We checked into a hostel atop another of Dunedin's enormous hills. This was no ordinary hostel, however. No, this one was called Hogwartz and was completely Harry Potter-themed. For these two dorks, sleeping across the hall from the door to Gringotts was almost as exciting as meeting HP himself. That evening we walked around the downtown area until it began raining. This confirmed our tentative plans to return to Hogwartz to watch one of the Harry Potter movies.
The next day we took advantage of the sunshine and drove the the Otago peninsula just outside of the city. This turned out to be one of the best days we've had since arriving in New Zealand. The very narrow and windy road along the coast of peninsula was a bit terrifying at first but the view was breathtaking. We drove for about 45 minutes (making several stops to take pictures) until we arrived at New Zealand's one and only castle. There we took a self-guided tour of the inside of the castle and the gardens. From the tower at the top of the castle we could see all of the peninsula and Dunedin.
A half hour drive from the castle took us to the very tip of the peninsula where there is a huge albatross conservatory. "Alba-what?," you say? We'd never heard of them either. Albatross are basically enormous seagulls and they are nearly extinct here in New Zealand. The birds themselves aren't exactly exciting to look at but the cliffs they live on along the coast were incredible.Instead of driving along the coast on the trip back to the city, we took Highcliff Road which provided us with a totally different view of the peninsula. It was amazing. Ignoring the insanely windy roads and dangerously huge cliffs with very few guard rails, this trip was one of the coolest things we've ever done. Beautiful green hills speckled with sheep and newborn lambs passed by our windows and in the background lay sandy white beaches and the deep blue water.
About halfway back, we stopped at Sandfly Bay. Here we took a 40 minute walk down to a beach where you can see sea lions and penguins in their natural habitat. The walk begins at the top of a hill (next to a green field filled with sheep, of course) and leads you down to the beach where the sea lions are burying themselves in sand after a long day of hunting for food in the sea.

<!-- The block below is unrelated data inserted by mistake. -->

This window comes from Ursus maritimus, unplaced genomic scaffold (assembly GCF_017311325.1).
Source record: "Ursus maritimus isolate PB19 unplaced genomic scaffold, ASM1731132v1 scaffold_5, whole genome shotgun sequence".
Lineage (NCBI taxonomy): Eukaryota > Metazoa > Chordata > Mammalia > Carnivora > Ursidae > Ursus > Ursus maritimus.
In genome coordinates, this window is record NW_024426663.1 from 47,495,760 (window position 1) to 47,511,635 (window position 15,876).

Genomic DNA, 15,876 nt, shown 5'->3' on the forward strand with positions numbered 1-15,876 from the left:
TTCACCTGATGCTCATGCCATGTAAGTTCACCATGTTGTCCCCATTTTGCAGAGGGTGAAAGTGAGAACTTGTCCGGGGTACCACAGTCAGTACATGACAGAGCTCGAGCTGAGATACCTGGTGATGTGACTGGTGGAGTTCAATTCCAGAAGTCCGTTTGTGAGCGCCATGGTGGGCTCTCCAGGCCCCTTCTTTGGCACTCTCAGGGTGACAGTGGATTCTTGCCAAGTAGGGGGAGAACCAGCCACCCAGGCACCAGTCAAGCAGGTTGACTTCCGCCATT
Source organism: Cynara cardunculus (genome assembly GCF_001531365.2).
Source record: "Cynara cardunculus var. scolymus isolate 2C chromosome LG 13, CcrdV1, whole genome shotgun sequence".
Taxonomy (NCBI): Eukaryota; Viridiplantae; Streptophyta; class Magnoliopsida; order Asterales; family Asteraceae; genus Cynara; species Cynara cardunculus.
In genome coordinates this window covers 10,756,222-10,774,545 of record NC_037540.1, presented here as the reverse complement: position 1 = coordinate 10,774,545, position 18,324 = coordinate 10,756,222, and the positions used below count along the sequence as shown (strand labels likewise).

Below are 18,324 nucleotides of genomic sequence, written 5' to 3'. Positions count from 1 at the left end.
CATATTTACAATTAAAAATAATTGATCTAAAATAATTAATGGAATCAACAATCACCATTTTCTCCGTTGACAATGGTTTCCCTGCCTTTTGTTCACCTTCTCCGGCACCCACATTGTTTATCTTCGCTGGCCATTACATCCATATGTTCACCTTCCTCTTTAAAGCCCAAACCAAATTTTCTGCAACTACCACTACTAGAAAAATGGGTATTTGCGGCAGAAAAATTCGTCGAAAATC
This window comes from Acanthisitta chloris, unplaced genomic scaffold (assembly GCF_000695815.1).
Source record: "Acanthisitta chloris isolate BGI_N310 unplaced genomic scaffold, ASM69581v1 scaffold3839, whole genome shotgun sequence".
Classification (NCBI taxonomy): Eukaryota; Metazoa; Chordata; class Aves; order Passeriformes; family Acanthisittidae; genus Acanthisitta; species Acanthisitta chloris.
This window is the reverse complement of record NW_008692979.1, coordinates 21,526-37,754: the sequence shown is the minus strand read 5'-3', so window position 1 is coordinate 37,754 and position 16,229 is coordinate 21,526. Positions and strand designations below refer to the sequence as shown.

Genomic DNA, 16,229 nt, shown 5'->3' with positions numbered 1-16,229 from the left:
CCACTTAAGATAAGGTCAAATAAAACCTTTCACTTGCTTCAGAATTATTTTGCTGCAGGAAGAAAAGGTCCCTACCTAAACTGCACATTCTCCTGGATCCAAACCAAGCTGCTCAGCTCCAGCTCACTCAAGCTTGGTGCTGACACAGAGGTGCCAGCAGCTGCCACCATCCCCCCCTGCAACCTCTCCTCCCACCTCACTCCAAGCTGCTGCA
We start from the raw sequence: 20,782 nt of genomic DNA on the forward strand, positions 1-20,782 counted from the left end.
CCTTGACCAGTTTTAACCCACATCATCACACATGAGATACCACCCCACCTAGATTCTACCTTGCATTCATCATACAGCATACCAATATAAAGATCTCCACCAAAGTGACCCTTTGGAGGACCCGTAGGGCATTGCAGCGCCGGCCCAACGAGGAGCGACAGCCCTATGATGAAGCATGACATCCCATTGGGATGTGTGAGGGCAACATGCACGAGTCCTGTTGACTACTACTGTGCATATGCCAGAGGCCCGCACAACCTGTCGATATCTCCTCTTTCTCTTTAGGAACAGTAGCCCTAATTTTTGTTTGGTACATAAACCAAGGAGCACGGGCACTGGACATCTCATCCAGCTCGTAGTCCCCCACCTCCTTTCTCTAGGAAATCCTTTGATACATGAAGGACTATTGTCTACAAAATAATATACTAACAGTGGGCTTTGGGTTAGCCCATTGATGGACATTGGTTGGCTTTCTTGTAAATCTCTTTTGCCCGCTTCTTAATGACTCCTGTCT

You can pass them (giving them plenty of space and not disturbing them) and walk to the end of the beach where you hide in a small wooden shelter to view the penguins on the rocks at the bottom of the nearby cliff. These penguins apparently scare pretty easily and so you must be very quiet inside the shelter. We stayed there for about 45 minutes and ended up seeing only one penguin (thanks to some loud and obnoxious people scaring them off). Nonetheless, it as quite an experience.
On our second day in Dunedin it was raining again and we were pretty sure that nothing could top our day on the Otago peninsula. We were wrong. In one glorious day we toured a chocolate factory and a brewery. Both tours were complete with plenty of samples which made for big belly ache at the end of the day. Totally worth it.
By the morning of the 17th, it was time to begin our trip to the west side of the south island. After a four hour drive, we arrived at our new home in Te Anau. We are renting a room in a small house that we share with 3 other girls. Our roommates are backpackers like us and are all very nice. Cody and I are in the master bedroom with the master bathroom, so luckily Cody doesn't have to share a bathroom with 4 girls. The house is in a new development near Lake Te Anau and is surrounded by mountains. It is really cool to be surrounded by beautiful scenery the second you step out the door.
We met with our bosses and began our new jobs the very next day. Our bosses, Franz and Maria, are German and immigrated to NZ about 6 years ago. They own the Naturally Fiordland Cafe and Settler's Steakhouse in downtown Te Anau. Our shifts are split up between the two restaurants. Our first week on the job has been...interesting. But that is another entry altogether.